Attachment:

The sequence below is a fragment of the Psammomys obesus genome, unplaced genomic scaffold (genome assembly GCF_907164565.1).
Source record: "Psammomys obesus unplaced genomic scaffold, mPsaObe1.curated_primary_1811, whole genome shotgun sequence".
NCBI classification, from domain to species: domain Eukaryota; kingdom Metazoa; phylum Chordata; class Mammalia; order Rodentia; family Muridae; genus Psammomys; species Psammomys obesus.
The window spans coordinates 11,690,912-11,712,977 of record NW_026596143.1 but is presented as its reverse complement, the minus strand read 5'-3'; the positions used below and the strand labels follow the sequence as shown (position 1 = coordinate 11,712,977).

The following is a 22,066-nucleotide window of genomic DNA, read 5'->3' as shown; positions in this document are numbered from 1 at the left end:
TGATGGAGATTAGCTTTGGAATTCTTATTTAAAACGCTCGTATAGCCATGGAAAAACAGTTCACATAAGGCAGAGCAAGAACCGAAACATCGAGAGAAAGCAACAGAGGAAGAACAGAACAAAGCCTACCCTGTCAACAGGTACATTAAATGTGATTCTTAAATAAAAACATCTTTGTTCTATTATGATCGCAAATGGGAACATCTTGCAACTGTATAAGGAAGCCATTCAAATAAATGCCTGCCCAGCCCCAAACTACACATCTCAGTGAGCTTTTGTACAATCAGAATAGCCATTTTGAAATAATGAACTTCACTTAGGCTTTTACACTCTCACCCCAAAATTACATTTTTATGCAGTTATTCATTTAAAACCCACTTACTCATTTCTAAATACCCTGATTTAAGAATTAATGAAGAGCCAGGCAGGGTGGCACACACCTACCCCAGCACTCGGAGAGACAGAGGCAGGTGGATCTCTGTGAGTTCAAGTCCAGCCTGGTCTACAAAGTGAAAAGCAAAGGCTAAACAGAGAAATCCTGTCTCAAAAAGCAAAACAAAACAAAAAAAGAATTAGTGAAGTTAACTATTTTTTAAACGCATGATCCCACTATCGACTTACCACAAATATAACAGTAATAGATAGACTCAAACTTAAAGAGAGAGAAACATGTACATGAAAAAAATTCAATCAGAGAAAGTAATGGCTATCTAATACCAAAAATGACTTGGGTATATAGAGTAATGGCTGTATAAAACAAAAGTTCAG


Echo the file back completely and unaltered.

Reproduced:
The sequence below is a fragment of the Psammomys obesus genome, unplaced genomic scaffold (genome assembly GCF_907164565.1).
Source record: "Psammomys obesus unplaced genomic scaffold, mPsaObe1.curated_primary_1811, whole genome shotgun sequence".
NCBI classification, from domain to species: domain Eukaryota; kingdom Metazoa; phylum Chordata; class Mammalia; order Rodentia; family Muridae; genus Psammomys; species Psammomys obesus.
The window spans coordinates 11,690,912-11,712,977 of record NW_026596143.1 but is presented as its reverse complement, the minus strand read 5'-3'; the positions used below and the strand labels follow the sequence as shown (position 1 = coordinate 11,712,977).

The following is a 22,066-nucleotide window of genomic DNA, read 5'->3' as shown; positions in this document are numbered from 1 at the left end:
TGATGGAGATTAGCTTTGGAATTCTTATTTAAAACGCTCGTATAGCCATGGAAAAACAGTTCACATAAGGCAGAGCAAGAACCGAAACATCGAGAGAAAGCAACAGAGGAAGAACAGAACAAAGCCTACCCTGTCAACAGGTACATTAAATGTGATTCTTAAATAAAAACATCTTTGTTCTATTATGATCGCAAATGGGAACATCTTGCAACTGTATAAGGAAGCCATTCAAATAAATGCCTGCCCAGCCCCAAACTACACATCTCAGTGAGCTTTTGTACAATCAGAATAGCCATTTTGAAATAATGAACTTCACTTAGGCTTTTACACTCTCACCCCAAAATTACATTTTTATGCAGTTATTCATTTAAAACCCACTTACTCATTTCTAAATACCCTGATTTAAGAATTAATGAAGAGCCAGGCAGGGTGGCACACACCTACCCCAGCACTCGGAGAGACAGAGGCAGGTGGATCTCTGTGAGTTCAAGTCCAGCCTGGTCTACAAAGTGAAAAGCAAAGGCTAAACAGAGAAATCCTGTCTCAAAAAGCAAAACAAAACAAAAAAAGAATTAGTGAAGTTAACTATTTTTTAAACGCATGATCCCACTATCGACTTACCACAAATATAACAGTAATAGATAGACTCAAACTTAAAGAGAGAGAAACATGTACATGAAAAAAATTCAATCAGAGAAAGTAATGGCTATCTAATACCAAAAATGACTTGGGTATATAGAGTAATGGCTGTATAAAACAAAAGTTCAG